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Peinture de Louis II, roi de Bavière

ELISABETH AND LUDWIG OR THE CURSED COUSINS – Part II

Erupted the final crisis. The situation had become unbearable, ministers and courtesans decided to render the king incapable of causing harm. They went to find his uncle, the prince Leopold. They persuaded him that, were his nephew not deposed, and were he not to accept the regency, monarchy would collapse. Leopold agreed. Not due to personal ambition, but because he was convinced that maintaining his nephew on the throne would drive the dynasty to ruin. Having gotten wind of the plot, Louis II entrenched himself in his fantastic castle of Neuschwanstein.

Painting - Louis II king of Baviara

Painting – Louis II king of Baviara

He kept some loyal friends, who wanted to organize a resistance. And so arrived, under torrential rainfalls, the delegates in charge of tending to the king. In front of the decidedly locked doors of the castle, they retreated, or rather they fled. A few days later, they came back in full force. At midnight, they presented themselves at Neuschwanstein and silently invaded the castle. Tired, Louis II allowed himself to be arrested and taken by those that had come to dethrone him. At four in the morning, he left his castle of Neuschwanstain, which would remain for the posterity of his great glory. He knew he was never to return.

The fantastic castle of Neuschwanstein.

The fantastic castle of Neuschwanstein

The convoy of black sedans sunk into the dark night. Louis II was brought to the castle of Berg, a royal property where he had often sojourned, and which stood on the banks of Lake Starnberg. The news spread through the country at the speed of lightning. In an instant, his unpopularity was forgotten: the people were revolted by the way he had been treated. The new masters of the country, who had expected to find the Bavarians satisfied to be freed from such an expensive king, understood that he had become a martyr and hence a permanent threat to them. Doctor Gudden treated him as if he were a dangerous madman. Louis II had to submit to constant surveillance, to the extent that he could not bath alone! Nothing seemed to justify these actions, as he remained perfectly calm, composed, in control of himself.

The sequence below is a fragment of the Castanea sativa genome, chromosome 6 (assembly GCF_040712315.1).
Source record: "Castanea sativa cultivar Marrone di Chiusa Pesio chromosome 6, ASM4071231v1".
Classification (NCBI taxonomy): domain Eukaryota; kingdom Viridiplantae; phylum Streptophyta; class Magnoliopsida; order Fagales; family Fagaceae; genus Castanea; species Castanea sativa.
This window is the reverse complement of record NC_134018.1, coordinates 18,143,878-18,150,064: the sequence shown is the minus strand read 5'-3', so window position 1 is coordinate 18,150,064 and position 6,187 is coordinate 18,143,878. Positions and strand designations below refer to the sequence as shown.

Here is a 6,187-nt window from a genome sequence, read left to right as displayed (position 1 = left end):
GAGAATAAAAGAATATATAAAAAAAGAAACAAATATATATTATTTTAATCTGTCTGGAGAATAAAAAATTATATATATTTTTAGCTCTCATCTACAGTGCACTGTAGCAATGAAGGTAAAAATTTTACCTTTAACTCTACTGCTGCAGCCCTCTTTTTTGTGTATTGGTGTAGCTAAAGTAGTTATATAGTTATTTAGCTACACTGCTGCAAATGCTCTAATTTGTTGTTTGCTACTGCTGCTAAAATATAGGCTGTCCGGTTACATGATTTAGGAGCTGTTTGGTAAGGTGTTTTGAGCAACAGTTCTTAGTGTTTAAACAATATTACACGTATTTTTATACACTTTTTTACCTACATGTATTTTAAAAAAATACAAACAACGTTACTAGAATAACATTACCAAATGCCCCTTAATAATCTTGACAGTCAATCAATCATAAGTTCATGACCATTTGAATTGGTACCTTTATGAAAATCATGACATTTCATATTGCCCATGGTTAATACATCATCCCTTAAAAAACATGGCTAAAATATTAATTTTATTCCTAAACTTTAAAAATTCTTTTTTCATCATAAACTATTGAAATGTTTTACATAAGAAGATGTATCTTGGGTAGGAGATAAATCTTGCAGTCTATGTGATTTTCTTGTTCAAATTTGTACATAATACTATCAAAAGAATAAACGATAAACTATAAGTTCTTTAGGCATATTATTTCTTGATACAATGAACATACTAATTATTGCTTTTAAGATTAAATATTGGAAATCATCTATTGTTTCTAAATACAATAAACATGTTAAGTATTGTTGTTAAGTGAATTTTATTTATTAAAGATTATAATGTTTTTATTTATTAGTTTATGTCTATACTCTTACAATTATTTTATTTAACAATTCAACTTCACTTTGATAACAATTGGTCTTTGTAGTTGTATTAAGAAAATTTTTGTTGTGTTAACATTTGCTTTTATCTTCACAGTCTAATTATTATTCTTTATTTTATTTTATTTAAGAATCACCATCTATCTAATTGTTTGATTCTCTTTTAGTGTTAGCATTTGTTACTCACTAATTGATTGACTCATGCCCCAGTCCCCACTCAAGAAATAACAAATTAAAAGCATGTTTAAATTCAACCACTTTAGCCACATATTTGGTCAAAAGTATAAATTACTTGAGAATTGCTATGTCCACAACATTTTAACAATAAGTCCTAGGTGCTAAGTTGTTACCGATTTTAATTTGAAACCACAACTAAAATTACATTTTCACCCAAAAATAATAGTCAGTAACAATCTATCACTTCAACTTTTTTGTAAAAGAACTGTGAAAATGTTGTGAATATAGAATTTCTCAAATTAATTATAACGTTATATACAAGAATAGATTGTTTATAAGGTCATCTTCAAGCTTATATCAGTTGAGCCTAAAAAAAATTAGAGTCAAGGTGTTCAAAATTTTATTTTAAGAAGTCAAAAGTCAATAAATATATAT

On the morning of June 13th 1886, Louis II woke up fresh and rested. He called for the doctor Gudden and interrogated him in depth on the reasons that had led him to declare him mad. The doctor did as best as he could, but the dialogue with this intelligent king was not really to his advantage. When after lunch Louis II expressed the desire to take a walk through the castle’s park, not only did Gudden accept and offer to accompany him, but he also refused all other company, be it guards or nurses, who could have bothered the king. The king had his lunch served to him in the middle of the afternoon. He drank and ate a lot, as was his habit.

Doctor Bernhard_von_Gudden

Doctor Bernhard von Gudden

At 6:45 pm, the king and the psychiatrist went out for their walk as promised. It was heavily raining and night was already falling. The two men took the path leading to the lakeshore. The royal dinner was scheduled for 8pm, but by that time the disgraced diner had yet to return. At the castle, people were starting to worry. Doctor Gudden’s assistant sent stationed policemen to search for them: they found no one…

the banks of Lake Starnberg

The banks of Lake Starnberg

Upon their return, all the castle’s personnel, alerted and equipped with lanterns, dived into the park’s foliage under pouring rain, with no new results. Suddenly the first clue appeared: the king’s coat was found floating on the lake, very close to the shore. Further off, his umbrella, and his hat. Later, they found the coat and umbrella of the doctor. It was decided to search the lake instead of the park. A fisherman’s boat was requisitioned and they paddled in the dark. Very quickly a first body was seen, head and belly sunk into the water: it was King Louis II. A few meters away, Doctor Gudden’s body was found. Despite the medical assistant’s best effort to return them to life, the two men were dead.

The Empress Elisabeth did not have the courage to bow down before his mortal remains. The corpse brought back to Munich was exposed in the chapel of the royal palace, the Residenz. Dressed in his gala uniform, he wore all his decorations embedded with diamonds, his lifeless hands pressed against a modest jasmine bouquet sent by Elisabeth.

The Empress Elisabeth

The Empress Elisabeth “Sissi”


by Prince Michael of Greece

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